That originality is enhanced by the unique combination of instruments. Two double bassists, Thomas Morgan and Robert Hurst, often create a rumbling dronelike sound. Marcus Gilmore uses a conventional jazz drum kit with a freer approach, while Cuban percussionist Roman Diaz is a master of the biankomeko — the four-drum hand percussion array used in the sacred music of the Abakua, a secret Afro-Cuban religious society. The classically trained Virelles keeps his virtuosity under control whether playing percussively with banging chords on “Biankomeko” or displaying a delicate touch in his lyrical solo intro to “Stories Waiting to Be Told.”
Starting with the opening two tracks — “Wind Rose” and “The Scribe” — in which Virelles and Diaz engage in sparse, meditative dialogues, the pianist and company take the listener on a spiritual journey that goes beyond categories.
Charles J. Gans
Live-wire Willie Nile, co-producing with Grammy winner Stewart Lerman, turns poignantly introspective in his first piano-based album.
The raging rocker, now brimming with an exquisitely tender tone, lush melodies and imagery, offers a musical embrace for anyone who’s navigated the emotional currents of relationships.
As in life itself, the mood of this heartfelt work is a mixture of passion, darkness, hope and humor.
The title track and its aquatic companion, “Let Me Be the River,” are comforting beacons, the latter for a loved one setting off on life’s journey.
In the haunting “Lost,” raw and roiling minor-key arpeggios spawn a seductive undertow amid the agony of separation.
Nile circles back to his socially conscious roots in the stirring and steadfast “Gloryland,” some lyrics almost whispered.
It turns out you can take the rabble-rouser out of rock. ... Though some impulses are hard to resist.
“Lullaby Loon” spoofs musical genres, starting with the claim that “Rock ’n’ roll is a crock of ...” (Note: Cover little kids’ ears.)
As the sprightly tune fades, the irrepressible artist is heard chuckling.
Chuck Prophet’s sing-speak swagger separates him from the pack. He sounds world-weary but wise and willing to let us all in on the joke.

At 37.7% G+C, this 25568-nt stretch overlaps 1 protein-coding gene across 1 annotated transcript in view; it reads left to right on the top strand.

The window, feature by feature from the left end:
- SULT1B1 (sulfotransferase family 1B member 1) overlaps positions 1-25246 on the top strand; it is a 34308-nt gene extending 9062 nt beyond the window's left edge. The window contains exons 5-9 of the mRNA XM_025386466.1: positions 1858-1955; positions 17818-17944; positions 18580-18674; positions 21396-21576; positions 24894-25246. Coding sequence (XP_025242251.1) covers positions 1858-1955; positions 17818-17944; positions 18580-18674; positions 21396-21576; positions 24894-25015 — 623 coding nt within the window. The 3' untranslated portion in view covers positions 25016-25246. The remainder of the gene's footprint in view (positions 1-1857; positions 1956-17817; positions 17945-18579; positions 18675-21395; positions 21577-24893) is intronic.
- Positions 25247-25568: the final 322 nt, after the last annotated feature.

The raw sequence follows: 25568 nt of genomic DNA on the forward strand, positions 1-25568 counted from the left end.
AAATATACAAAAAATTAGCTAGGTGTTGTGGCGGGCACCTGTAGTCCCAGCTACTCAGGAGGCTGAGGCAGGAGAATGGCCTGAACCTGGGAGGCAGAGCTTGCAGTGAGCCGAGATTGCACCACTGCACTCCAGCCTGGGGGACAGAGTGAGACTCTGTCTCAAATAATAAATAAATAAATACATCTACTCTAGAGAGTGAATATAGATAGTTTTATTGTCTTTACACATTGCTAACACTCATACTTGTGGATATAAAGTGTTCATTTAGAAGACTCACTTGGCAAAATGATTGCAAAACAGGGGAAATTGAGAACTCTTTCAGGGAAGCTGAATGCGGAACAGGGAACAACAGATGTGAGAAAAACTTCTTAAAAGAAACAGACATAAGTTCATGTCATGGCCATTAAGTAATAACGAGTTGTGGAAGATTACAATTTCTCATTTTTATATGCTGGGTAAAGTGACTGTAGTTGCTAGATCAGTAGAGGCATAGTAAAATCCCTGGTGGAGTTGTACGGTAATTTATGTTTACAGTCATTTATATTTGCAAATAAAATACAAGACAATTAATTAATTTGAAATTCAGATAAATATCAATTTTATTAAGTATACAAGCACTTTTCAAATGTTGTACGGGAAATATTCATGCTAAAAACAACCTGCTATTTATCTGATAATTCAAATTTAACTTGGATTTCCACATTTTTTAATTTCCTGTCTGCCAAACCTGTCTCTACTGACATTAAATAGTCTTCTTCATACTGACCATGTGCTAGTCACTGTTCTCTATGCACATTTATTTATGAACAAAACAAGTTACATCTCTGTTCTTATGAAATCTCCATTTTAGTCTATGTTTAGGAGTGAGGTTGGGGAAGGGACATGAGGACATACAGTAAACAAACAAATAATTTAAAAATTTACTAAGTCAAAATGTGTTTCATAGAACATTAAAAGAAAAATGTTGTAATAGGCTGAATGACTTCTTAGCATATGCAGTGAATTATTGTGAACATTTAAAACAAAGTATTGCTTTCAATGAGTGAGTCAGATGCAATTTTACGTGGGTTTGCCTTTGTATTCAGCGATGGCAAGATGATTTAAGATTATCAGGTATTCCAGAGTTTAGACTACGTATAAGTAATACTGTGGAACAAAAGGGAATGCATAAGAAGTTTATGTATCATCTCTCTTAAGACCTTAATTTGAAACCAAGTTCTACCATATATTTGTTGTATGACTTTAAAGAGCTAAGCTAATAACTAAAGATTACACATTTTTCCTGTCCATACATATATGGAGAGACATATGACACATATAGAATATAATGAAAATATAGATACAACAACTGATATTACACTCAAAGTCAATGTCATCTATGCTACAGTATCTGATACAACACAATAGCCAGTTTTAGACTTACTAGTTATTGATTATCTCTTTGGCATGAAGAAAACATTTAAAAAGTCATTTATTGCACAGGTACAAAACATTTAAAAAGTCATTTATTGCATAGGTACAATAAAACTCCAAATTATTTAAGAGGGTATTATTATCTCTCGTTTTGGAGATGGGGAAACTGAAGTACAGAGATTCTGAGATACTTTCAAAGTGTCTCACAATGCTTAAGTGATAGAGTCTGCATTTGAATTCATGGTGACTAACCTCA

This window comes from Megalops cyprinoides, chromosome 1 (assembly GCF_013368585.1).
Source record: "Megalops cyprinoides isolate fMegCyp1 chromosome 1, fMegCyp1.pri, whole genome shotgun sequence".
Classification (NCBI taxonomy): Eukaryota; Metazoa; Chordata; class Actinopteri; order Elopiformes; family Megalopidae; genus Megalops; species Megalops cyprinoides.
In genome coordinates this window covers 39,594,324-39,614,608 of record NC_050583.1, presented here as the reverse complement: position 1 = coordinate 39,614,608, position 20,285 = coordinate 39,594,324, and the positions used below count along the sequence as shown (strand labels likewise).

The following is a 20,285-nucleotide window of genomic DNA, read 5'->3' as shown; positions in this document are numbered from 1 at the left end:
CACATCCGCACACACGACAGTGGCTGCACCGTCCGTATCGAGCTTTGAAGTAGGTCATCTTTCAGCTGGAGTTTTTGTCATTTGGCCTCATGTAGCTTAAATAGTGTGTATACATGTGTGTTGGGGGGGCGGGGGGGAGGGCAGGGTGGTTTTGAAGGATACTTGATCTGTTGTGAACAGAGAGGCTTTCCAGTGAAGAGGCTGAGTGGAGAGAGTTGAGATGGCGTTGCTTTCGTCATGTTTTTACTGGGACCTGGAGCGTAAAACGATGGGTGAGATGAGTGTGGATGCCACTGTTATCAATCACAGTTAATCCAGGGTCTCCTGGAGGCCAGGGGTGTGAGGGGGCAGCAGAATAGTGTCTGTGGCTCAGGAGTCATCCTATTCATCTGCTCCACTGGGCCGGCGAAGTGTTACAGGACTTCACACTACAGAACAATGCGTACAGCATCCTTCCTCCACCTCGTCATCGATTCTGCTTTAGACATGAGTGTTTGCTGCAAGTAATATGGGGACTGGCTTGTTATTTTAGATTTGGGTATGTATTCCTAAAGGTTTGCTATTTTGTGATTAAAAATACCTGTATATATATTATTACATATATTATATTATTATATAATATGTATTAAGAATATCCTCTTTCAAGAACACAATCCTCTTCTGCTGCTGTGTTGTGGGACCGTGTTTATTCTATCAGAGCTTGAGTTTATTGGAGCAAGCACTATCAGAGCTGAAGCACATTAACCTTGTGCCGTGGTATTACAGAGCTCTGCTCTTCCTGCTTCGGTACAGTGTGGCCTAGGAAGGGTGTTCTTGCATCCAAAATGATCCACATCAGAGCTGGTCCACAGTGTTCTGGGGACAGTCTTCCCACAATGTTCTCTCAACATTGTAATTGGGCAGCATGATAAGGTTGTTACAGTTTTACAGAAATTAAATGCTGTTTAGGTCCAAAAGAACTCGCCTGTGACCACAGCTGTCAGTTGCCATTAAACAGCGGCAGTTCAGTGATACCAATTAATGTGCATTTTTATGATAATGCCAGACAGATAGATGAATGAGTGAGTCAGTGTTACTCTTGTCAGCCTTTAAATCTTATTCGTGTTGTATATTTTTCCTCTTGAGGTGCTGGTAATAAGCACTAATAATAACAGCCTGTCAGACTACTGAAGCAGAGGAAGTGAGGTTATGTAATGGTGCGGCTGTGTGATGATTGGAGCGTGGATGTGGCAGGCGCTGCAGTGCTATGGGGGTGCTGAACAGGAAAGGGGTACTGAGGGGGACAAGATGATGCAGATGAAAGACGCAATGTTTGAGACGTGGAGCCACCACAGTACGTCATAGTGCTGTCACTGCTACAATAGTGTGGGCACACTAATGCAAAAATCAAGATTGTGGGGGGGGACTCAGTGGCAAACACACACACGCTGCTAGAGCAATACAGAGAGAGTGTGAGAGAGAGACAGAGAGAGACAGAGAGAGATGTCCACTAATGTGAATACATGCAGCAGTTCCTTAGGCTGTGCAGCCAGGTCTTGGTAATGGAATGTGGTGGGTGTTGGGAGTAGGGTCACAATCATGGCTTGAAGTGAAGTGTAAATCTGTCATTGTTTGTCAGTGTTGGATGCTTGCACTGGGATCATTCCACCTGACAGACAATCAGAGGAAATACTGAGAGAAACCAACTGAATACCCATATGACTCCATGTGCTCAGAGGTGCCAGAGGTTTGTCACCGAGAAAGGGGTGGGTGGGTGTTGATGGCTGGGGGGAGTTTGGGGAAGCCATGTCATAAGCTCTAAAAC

“My life is an experiment that doesn’t prove a thing,” Prophet sings.
Yes, the outlook on “Night Surfer” is a bit bleak; Prophet mentions sirens on more than one tune. But he has never sung better, and the songs are strong, too.
Prophet name-drops Henry Rollins, quotes Al Green, rocks out and seems throughout to be trying to cheer himself up about life in these times.
“So much of it’s terrible,” he observes, “but all of it’s great.”
The arrangements include horns, a banjo and even pizzicato strings, which keep the mood from getting too sour. Toward the end, Prophet is singing about rainbows in the gutter.
Pianist Mike Longo is best known inside the jazz community for his decades-long association with jazz legend Dizzy Gillespie as a sideman, music director, composer and arranger.
On this CD, he pays tribute to another jazz great, pianist Oscar Peterson, with whom he studied intensely for six months in 1961.
On this impressive trio date, Longo offers a collection of standards recorded by Peterson such as Cole Porter’s “Love for Sale” and Fats Waller’s “Honeysuckle Rose,” but takes to heart his mentor’s emphasis on “not playing like anyone but yourself.”
He doesn’t try to imitate Peterson, but emulates his hard-driving swing, creative improvisations and technical command, whether playing George Gershwin’s “Fascinatin’ Rhythm” at a blistering tempo or dashing across the keyboard on Clifford Brown’s “Daahoud.” Longo offers an original take on Irving Berlin’s “Always,” playing it as an up-tempo cooker rather than a slow ballad.
Remarkably this 70-plus-minute recording was done live without any rehearsal, demonstrating Longo’s special chemistry with his veteran trio of bassist Paul West and former Peterson drummer Ray Mosca.
This is fresh-sounding, straight-ahead jazz, played by a pianist undeservedly overlooked in a half-century-plus musical career.
Charles J. Gans